The action of the agitator in a clothes washer has long been known to expose delicate fabrics to sufficient abrasion and stress that severe damage can occur as a result. As a result, bags have been developed which can be used in a washing machine to protect these garments from abrasion and stress. Nonetheless these have proved unsatisfactory for a variety of reasons. First, they are generally too small to contain anything but one or two small garments-and even then may bunch-up the garments and exacerbate wrinkling and shape loss. Second, many of these bags do not have a reliable closure means, and so the bag often comes open during washing, depriving the garments of the protection the bag is supposed to provide and likely increasing the abrasion and wear on the garments. Third, these bags are often constructed to have an outer shell made of a grid-like netting which allows contact between the wash liquor and the garment to provide cleaning benefits; but this grid-like pattern can also leave an identical grid impression on the garments contained inside. Such a pattern may be virtually impossible to iron out. Fourth, these bags are generally too thin and do not provide enough cushion from the abrasion and stress that a delicate garment may experience in a laundry washing machine.
A preferred flexible wrap container (“wrap”) made in accordance with the present invention which remedies many of these problems is shown in
The wrap further comprises one or more straps 108 which are attached adjacent to the top edge of the panel 102. At an end of each strap is a first fastening device 109 which is fixably and permanently attached to each strap 108 so that its position on the strap does not change. A second fastening device 106 is preferably attached to each strap by passing the strap through the fastening device in such a way that changing its position on the strap, the length of the strap 105 can be increased or decreased. The first and second fastening devices cooperate to secure the flexible wrap container in a roll-like shape during use (see, e.g.,
The fastening devices used herein are reusable mechanical fasteners. Any reusable mechanical fastener or fastening means can be used. Non-limiting examples include: fasteners wherein said first and second fastening devices, together, comprise a hook and loop (VELCRO®-type) fastener; hook fasteners such as described in U.S. Pat. No. 5,058,247 to Thomas & Blaney issued Oct. 22, 1991; fasteners wherein said first and second fastening devices, together, comprise a hook and string type fastener; fasteners wherein said first and second fastening devices, together, comprise a toggle-type fastener; fasteners wherein said first and second fastening devices, together, form a snap-type fastener; as well as hook and eye fasteners, zipper-type fasteners, releasable buckle type fasteners as used in U.S. Pat. No. 5,330,141, to Kim, issued Jul. 19, 1994, and the like, so long as the fasteners will not cause tearing or abrasion of the garments contained inside the bag. As will be apparent, a single fastening device can also be utilized with one or more straps to secure the wrap container as a roll.
The flexible wrap container may be constructed from a woven polyester layer or woven nylon layer or a combination thereof. The flexible wrap may also be made from a nonwoven polyethylene, polypropylene or polyester. The flexible wrap is preferably constructed to have a density greater than the density of water at standard temperature and pressure so that the flexible wrap container is more likely to sink in the wash water and thus will provide better wetting and rinsing to a garment contained therein. The material should be flexible, yet durable enough co be used for multiple uses. To insure that water can easily penetrate through the wrap material to contact the articles of clothing contained inside, the wrap should be provided with a series of holes or other openings (e.g.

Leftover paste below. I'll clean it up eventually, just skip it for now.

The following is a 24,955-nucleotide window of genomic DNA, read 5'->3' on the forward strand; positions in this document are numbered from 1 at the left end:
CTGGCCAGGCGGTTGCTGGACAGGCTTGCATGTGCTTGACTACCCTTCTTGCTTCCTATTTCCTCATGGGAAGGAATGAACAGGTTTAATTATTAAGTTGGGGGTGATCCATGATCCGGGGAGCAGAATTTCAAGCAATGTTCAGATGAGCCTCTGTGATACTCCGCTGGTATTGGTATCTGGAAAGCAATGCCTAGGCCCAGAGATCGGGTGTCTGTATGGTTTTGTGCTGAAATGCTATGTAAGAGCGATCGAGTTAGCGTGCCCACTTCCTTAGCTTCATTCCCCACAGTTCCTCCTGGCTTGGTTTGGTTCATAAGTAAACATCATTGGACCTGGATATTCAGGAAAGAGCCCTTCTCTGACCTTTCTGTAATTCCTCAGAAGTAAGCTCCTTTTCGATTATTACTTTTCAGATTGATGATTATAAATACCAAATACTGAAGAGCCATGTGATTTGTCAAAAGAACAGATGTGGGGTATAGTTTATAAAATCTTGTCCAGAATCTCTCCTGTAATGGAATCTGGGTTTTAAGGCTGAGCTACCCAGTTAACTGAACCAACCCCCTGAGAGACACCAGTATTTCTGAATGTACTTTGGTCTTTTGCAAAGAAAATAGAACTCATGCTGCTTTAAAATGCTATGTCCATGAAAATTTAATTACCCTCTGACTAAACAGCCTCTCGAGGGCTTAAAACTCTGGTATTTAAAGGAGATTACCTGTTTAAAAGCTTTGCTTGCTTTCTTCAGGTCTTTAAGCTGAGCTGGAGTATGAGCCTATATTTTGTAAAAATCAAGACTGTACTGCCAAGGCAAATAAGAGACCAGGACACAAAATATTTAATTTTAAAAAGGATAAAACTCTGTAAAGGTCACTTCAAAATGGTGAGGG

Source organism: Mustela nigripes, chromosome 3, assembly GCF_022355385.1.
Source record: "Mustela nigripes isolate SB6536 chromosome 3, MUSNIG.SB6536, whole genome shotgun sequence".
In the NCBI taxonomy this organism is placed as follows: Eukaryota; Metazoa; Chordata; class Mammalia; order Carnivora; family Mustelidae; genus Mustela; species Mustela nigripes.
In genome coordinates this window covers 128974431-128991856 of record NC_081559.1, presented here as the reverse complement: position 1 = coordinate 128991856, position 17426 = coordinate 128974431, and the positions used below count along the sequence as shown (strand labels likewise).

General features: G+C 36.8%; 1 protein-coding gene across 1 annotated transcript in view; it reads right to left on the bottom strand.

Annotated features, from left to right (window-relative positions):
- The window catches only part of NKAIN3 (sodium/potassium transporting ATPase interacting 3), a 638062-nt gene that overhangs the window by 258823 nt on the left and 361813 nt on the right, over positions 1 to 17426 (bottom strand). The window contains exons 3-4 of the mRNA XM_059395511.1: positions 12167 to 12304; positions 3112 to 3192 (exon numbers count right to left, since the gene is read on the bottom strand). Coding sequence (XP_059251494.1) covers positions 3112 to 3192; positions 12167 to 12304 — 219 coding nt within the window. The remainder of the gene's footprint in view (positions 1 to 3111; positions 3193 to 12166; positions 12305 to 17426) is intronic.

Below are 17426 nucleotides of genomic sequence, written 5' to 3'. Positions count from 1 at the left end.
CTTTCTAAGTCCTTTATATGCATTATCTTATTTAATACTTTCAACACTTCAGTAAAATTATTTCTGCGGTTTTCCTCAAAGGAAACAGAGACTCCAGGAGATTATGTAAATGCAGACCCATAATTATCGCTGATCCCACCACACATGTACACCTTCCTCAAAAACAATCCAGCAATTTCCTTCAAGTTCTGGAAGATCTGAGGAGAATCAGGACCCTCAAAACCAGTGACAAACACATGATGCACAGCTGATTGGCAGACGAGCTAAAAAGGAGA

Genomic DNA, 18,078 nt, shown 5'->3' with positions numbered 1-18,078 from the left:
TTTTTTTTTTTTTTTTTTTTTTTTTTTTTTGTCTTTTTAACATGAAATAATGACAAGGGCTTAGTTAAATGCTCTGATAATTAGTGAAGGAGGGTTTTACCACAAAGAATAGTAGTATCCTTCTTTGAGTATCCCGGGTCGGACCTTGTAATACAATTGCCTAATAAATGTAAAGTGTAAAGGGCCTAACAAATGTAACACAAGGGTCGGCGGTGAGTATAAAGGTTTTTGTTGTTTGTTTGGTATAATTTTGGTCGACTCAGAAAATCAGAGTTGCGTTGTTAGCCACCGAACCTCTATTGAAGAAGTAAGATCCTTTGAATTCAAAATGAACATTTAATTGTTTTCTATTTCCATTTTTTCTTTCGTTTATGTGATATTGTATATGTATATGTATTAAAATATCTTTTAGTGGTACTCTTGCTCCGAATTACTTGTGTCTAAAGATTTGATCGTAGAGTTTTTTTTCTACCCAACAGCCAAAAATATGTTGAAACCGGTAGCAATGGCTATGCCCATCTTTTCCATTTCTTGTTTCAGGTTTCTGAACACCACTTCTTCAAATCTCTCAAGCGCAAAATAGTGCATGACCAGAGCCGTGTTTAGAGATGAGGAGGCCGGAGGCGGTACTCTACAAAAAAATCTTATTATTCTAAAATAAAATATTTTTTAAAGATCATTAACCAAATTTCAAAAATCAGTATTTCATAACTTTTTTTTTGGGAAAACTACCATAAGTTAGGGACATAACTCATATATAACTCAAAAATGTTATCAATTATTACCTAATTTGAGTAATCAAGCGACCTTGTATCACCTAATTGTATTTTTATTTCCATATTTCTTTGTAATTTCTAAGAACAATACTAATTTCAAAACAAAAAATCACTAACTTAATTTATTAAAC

Referring now to
Located adjacent to the bottom edge of the panel are at least two, preferably at least four, connecting means 107 which in a preferred embodiment are snap-type buttons. The wraps are constructed in such a way that an enlarged wrap 125 may be constructed by attaching two wraps to each other via the connecting means 107 located adjacent to the bottom edge of each panel. This construction can be seen in
When two wraps are attached to each other via the connecting means 107 located adjacent to the bottom edge of each panel as in the alternate embodiment depicted in
In a preferred embodiment, the wrap further consists of two flaps 111, 112. As shown in
In one embodiment of the present invention the wrap is constructed from four different layers as is shown in
When the preferred flexible wrap container is used, it may contain two garments: one placed directly on top of the panel and the other placed on top of the flaps after they are folded across the garment on the panel.
Referring still to
While the width of the overlapping flaps 111 and 112 is discussed herein as preferably extending to adjacent the right and left edges of the panel 100, the width of the overlapping flaps 111 and 112 can be between about one half and the full width of the panel 100. Alternatively, although less preferred, a single flap having a width equal to about the width of the panel 100 can be provided in place of the two overlapping flaps 111 and 112. Such an embodiment would preferably include attaching devices 114 to secure the single flap to the flexible panel.
Yet another preferred flexible wrap container is illustrated in
The inwardly tapering top portion 144 and/or provision of a single strap 106 adjacent its apex 146 can provide several surprising benefits during use of the flexible wrap container 140. The tapered top portion 144, when rolled about the body 142 during use, as shown in